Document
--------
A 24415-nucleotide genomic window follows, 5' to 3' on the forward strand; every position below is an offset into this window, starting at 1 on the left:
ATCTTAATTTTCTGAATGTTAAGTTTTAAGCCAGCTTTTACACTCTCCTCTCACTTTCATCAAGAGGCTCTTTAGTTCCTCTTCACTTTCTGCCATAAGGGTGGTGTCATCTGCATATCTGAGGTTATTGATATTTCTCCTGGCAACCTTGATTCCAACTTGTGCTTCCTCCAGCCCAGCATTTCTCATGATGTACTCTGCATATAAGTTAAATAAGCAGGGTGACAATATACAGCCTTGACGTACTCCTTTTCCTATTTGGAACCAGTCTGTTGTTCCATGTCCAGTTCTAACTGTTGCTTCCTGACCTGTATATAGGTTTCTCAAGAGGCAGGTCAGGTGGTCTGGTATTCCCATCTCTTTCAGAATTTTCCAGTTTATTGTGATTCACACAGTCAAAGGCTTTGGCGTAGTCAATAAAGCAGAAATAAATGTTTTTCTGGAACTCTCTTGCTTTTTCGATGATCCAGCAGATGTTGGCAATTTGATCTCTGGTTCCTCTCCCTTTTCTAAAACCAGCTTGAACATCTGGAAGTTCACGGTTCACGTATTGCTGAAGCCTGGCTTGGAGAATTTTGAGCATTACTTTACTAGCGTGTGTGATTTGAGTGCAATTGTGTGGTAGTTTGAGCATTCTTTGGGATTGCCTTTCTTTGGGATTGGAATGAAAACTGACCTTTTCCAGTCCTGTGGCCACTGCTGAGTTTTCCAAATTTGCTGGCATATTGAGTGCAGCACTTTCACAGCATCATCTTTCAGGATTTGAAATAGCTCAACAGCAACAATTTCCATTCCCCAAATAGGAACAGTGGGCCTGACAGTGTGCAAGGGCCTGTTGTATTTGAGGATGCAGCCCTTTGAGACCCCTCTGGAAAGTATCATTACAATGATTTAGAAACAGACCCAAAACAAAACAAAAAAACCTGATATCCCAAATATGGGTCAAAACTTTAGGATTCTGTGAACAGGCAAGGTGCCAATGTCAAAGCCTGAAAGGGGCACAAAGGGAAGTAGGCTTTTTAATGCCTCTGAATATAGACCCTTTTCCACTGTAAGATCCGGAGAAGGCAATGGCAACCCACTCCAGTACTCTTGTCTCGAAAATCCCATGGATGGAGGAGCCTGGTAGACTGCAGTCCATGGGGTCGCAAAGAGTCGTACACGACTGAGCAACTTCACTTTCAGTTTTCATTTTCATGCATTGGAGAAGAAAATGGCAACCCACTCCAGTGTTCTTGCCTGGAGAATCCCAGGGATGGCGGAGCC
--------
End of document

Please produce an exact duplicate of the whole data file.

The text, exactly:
A 24415-nucleotide genomic window follows, 5' to 3' on the forward strand; every position below is an offset into this window, starting at 1 on the left:
ATCTTAATTTTCTGAATGTTAAGTTTTAAGCCAGCTTTTACACTCTCCTCTCACTTTCATCAAGAGGCTCTTTAGTTCCTCTTCACTTTCTGCCATAAGGGTGGTGTCATCTGCATATCTGAGGTTATTGATATTTCTCCTGGCAACCTTGATTCCAACTTGTGCTTCCTCCAGCCCAGCATTTCTCATGATGTACTCTGCATATAAGTTAAATAAGCAGGGTGACAATATACAGCCTTGACGTACTCCTTTTCCTATTTGGAACCAGTCTGTTGTTCCATGTCCAGTTCTAACTGTTGCTTCCTGACCTGTATATAGGTTTCTCAAGAGGCAGGTCAGGTGGTCTGGTATTCCCATCTCTTTCAGAATTTTCCAGTTTATTGTGATTCACACAGTCAAAGGCTTTGGCGTAGTCAATAAAGCAGAAATAAATGTTTTTCTGGAACTCTCTTGCTTTTTCGATGATCCAGCAGATGTTGGCAATTTGATCTCTGGTTCCTCTCCCTTTTCTAAAACCAGCTTGAACATCTGGAAGTTCACGGTTCACGTATTGCTGAAGCCTGGCTTGGAGAATTTTGAGCATTACTTTACTAGCGTGTGTGATTTGAGTGCAATTGTGTGGTAGTTTGAGCATTCTTTGGGATTGCCTTTCTTTGGGATTGGAATGAAAACTGACCTTTTCCAGTCCTGTGGCCACTGCTGAGTTTTCCAAATTTGCTGGCATATTGAGTGCAGCACTTTCACAGCATCATCTTTCAGGATTTGAAATAGCTCAACAGCAACAATTTCCATTCCCCAAATAGGAACAGTGGGCCTGACAGTGTGCAAGGGCCTGTTGTATTTGAGGATGCAGCCCTTTGAGACCCCTCTGGAAAGTATCATTACAATGATTTAGAAACAGACCCAAAACAAAACAAAAAAACCTGATATCCCAAATATGGGTCAAAACTTTAGGATTCTGTGAACAGGCAAGGTGCCAATGTCAAAGCCTGAAAGGGGCACAAAGGGAAGTAGGCTTTTTAATGCCTCTGAATATAGACCCTTTTCCACTGTAAGATCCGGAGAAGGCAATGGCAACCCACTCCAGTACTCTTGTCTCGAAAATCCCATGGATGGAGGAGCCTGGTAGACTGCAGTCCATGGGGTCGCAAAGAGTCGTACACGACTGAGCAACTTCACTTTCAGTTTTCATTTTCATGCATTGGAGAAGAAAATGGCAACCCACTCCAGTGTTCTTGCCTGGAGAATCCCAGGGATGGCGGAGCC